Transcriptional co-activators were originally identified as proteins that act as intermediaries between upstream activators and the basal transcription machinery. The discovery that co-activators such as Tetrahymena and yeast Gcn51,2, as well as human p300/CBP3,4, pCAF5, Src-16, ACTR7 and TAFII2508, can acetylate histones suggests that activators may be involved in targeting acetylation activity to promoters. Several histone deacetylases have been linked to transcriptional co-repressor proteins9, suggesting that the action of both acetylases and deacetylases is important in the regulation of many genes. Here we demonstrate the binding of two native yeast histone acetyltransferase (HAT) complexes to the herpesvirus VP16 activation domain and the yeast transcriptional activator Gcn4, and show that it is their interaction with the VP16 activation domain that targets Gal4–VP16-bound nucleosomes for acetylation. We find that Gal4–VP16-driven transcription from chromatin templates is stimulated by both HAT complexes in an acetyl CoA-dependent reaction. Our results demonstrate the targeting of native HAT complexes by a transcription-activation domain to nucleosomes in order to activate transcription.
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We thank M. Green and J. Reese for the gift of GST–VP16 and GST–VP16 mutant expression plasmids, N. Barlev and S. Berger for the GST–GCN4 expression plasmid, and members of J.L.W.'s laboratory for comments on the manuscript. This work was supported by a grant from the National Institute of General Medical Sciences. P.G. is supported by a postdoctoral fellowship from the American Cancer Society; J. C. was a recipient of an MRC Centennial fellowship; A.E. holds a fellowship from the Austrian Science Foundation; D.J.S. was supported by a postdoctoral fellowship from the Cancer Research Institute; S.J. is an HHMI postdoctoral associate and J.L.W. was a Leukemia Society scholar and is currently an HHMI investigator.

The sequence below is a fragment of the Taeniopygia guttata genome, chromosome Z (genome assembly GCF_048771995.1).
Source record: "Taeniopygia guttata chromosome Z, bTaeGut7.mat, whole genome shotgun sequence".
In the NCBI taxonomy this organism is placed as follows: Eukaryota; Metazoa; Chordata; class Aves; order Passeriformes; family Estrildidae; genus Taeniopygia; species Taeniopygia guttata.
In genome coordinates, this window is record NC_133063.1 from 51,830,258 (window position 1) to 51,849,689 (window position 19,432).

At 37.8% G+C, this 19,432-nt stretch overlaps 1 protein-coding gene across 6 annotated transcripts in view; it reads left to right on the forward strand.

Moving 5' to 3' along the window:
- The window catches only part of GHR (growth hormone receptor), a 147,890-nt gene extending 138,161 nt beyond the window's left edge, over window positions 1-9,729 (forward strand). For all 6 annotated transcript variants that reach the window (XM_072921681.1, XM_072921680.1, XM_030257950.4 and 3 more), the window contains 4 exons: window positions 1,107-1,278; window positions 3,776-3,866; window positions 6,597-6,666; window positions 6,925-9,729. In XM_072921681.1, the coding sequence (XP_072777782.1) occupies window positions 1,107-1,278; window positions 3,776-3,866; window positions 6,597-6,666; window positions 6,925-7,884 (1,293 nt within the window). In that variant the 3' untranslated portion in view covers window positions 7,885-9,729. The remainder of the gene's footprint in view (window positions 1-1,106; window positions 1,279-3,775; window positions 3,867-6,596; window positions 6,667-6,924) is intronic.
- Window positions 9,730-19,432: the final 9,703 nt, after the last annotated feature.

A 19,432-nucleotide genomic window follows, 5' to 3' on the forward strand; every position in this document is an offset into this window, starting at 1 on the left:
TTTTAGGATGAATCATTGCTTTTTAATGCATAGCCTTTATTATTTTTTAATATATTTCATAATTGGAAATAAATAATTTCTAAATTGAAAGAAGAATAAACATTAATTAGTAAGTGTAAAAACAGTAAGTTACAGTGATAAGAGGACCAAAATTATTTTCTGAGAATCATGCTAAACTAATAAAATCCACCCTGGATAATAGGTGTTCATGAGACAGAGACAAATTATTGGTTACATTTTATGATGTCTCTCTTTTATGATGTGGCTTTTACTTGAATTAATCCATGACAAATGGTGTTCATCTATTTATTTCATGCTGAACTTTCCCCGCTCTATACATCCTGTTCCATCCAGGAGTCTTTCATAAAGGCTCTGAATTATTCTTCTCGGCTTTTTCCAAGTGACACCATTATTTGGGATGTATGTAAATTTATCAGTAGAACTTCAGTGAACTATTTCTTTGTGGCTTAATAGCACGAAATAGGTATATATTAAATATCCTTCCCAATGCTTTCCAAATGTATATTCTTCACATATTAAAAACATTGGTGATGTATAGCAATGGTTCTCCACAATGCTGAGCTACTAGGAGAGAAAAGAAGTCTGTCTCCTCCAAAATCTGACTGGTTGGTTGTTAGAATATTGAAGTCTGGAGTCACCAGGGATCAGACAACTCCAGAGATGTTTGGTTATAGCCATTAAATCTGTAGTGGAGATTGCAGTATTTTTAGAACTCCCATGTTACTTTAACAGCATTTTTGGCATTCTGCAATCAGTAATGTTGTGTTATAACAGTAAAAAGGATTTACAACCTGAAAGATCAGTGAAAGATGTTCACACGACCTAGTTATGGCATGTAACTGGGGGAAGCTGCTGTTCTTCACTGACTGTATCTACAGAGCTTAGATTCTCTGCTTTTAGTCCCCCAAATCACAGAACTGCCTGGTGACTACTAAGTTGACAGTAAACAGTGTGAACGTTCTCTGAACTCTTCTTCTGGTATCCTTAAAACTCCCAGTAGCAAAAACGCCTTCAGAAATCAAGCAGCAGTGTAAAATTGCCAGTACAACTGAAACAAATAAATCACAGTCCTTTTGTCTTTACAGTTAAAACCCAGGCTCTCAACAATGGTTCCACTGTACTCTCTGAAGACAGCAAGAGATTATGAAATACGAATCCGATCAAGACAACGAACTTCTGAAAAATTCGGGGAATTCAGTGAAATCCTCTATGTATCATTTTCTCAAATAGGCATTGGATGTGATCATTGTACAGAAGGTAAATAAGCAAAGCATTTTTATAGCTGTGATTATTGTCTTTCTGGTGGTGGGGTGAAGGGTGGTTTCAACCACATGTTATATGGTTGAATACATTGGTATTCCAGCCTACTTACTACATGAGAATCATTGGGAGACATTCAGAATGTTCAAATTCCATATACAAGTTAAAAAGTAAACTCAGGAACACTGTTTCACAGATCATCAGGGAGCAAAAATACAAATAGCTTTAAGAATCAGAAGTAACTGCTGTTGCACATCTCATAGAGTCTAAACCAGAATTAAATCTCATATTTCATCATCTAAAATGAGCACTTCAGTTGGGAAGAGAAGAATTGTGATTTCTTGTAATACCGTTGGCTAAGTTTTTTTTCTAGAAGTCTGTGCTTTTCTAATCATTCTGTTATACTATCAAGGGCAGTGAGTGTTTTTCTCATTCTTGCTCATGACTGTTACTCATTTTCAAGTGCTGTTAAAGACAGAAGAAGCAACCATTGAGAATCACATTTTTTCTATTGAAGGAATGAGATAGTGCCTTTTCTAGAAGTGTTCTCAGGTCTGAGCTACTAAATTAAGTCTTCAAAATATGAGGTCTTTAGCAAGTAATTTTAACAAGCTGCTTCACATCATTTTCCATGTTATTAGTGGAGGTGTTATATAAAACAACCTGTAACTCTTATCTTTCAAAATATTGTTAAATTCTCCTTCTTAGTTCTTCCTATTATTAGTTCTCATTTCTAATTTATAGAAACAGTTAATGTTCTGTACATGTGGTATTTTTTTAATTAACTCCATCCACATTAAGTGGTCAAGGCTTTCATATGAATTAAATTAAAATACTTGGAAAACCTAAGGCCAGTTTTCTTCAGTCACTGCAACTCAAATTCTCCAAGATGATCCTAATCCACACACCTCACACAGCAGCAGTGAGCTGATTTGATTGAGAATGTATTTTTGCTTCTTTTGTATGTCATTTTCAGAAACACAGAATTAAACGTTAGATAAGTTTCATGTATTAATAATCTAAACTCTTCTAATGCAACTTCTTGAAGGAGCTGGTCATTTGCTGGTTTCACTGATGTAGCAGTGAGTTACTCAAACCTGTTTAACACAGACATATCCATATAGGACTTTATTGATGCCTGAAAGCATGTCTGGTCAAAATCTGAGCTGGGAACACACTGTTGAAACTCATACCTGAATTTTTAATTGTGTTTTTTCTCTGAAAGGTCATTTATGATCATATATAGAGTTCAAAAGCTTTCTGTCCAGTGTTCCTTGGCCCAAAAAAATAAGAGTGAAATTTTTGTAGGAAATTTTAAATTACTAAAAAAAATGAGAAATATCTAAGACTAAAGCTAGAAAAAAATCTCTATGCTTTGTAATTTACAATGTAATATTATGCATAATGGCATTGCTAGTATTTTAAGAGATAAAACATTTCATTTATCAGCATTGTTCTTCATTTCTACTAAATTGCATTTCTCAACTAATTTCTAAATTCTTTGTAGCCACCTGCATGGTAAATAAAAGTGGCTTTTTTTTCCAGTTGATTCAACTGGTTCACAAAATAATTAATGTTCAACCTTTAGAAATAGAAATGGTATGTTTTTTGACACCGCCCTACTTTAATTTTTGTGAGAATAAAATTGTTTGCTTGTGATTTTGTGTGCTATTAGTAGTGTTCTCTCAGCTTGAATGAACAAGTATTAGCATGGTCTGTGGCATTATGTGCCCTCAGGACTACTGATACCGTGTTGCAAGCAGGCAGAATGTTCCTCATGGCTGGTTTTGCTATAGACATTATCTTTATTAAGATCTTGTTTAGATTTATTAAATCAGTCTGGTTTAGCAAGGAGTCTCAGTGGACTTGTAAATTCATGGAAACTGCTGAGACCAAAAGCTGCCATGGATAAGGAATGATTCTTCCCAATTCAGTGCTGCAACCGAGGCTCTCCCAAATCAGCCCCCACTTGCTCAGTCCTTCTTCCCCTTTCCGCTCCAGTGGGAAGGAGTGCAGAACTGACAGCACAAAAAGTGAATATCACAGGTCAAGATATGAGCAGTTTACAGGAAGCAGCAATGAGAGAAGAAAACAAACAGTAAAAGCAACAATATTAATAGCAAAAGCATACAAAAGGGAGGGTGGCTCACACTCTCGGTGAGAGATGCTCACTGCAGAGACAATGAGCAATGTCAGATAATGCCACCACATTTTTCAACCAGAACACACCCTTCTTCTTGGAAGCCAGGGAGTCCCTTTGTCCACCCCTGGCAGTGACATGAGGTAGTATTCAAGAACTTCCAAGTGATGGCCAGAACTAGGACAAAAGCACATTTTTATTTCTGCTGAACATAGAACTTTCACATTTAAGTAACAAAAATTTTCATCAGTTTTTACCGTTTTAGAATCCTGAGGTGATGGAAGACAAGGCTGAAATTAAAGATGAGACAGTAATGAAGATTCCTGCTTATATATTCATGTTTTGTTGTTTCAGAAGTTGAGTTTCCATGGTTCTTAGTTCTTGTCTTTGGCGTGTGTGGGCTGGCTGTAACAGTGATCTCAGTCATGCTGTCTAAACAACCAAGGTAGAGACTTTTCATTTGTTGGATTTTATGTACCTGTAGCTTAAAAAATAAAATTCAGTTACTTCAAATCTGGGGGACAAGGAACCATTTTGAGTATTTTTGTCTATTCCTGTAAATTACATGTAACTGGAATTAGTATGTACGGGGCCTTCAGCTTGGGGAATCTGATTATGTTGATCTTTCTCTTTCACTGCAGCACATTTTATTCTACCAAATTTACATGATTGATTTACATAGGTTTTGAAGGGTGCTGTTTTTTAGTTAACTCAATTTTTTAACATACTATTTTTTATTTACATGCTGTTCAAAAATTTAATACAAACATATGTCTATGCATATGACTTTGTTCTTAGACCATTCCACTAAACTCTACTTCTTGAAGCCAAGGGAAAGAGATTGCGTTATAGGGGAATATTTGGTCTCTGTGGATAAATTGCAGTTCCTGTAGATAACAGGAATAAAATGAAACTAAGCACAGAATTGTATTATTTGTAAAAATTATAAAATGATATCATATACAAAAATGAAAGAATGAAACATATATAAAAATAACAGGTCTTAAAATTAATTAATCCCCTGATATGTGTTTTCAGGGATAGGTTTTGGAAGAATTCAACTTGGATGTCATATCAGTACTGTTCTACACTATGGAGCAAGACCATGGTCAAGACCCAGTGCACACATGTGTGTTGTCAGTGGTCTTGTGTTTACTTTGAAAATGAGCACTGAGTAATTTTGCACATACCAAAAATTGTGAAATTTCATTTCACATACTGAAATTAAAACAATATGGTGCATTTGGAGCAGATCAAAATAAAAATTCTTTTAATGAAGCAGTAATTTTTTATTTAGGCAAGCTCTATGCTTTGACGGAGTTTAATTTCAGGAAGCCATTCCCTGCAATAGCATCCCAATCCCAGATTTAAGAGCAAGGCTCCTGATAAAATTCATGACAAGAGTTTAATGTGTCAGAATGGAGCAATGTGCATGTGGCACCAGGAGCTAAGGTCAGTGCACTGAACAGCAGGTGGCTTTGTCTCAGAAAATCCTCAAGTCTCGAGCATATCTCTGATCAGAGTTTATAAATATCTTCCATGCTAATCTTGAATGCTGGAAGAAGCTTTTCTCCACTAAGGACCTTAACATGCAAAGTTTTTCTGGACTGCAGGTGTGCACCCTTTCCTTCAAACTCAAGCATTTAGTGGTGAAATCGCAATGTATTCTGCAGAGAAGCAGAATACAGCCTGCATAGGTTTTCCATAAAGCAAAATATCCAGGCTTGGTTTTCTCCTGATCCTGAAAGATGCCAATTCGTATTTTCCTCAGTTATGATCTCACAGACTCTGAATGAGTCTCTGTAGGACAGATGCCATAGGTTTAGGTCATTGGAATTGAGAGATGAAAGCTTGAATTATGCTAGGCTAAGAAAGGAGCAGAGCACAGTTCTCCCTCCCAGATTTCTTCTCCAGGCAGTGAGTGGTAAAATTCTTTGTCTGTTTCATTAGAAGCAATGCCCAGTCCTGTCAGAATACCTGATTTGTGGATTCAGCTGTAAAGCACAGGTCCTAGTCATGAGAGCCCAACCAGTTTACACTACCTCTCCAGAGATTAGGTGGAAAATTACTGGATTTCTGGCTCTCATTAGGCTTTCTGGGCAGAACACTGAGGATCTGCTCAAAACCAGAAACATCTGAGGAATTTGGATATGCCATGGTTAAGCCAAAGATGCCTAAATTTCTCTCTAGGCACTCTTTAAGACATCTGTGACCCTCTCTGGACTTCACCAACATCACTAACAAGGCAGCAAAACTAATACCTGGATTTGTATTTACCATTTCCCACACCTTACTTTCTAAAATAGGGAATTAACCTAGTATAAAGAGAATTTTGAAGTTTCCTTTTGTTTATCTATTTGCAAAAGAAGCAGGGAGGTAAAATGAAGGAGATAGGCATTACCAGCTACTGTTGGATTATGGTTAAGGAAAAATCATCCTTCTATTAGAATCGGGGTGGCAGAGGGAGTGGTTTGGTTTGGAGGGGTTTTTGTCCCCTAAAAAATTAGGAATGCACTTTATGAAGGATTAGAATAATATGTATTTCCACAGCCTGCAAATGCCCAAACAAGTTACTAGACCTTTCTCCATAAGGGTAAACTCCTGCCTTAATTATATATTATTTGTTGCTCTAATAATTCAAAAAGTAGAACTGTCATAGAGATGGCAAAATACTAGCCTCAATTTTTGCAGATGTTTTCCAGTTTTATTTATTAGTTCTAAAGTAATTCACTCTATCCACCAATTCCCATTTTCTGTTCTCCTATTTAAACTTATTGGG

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Utley, R., Ikeda, K., Grant, P. et al. Transcriptional activators direct histone acetyltransferase complexes to nucleosomes. Nature 394, 498–502 (1998) doi:10.1038/28886
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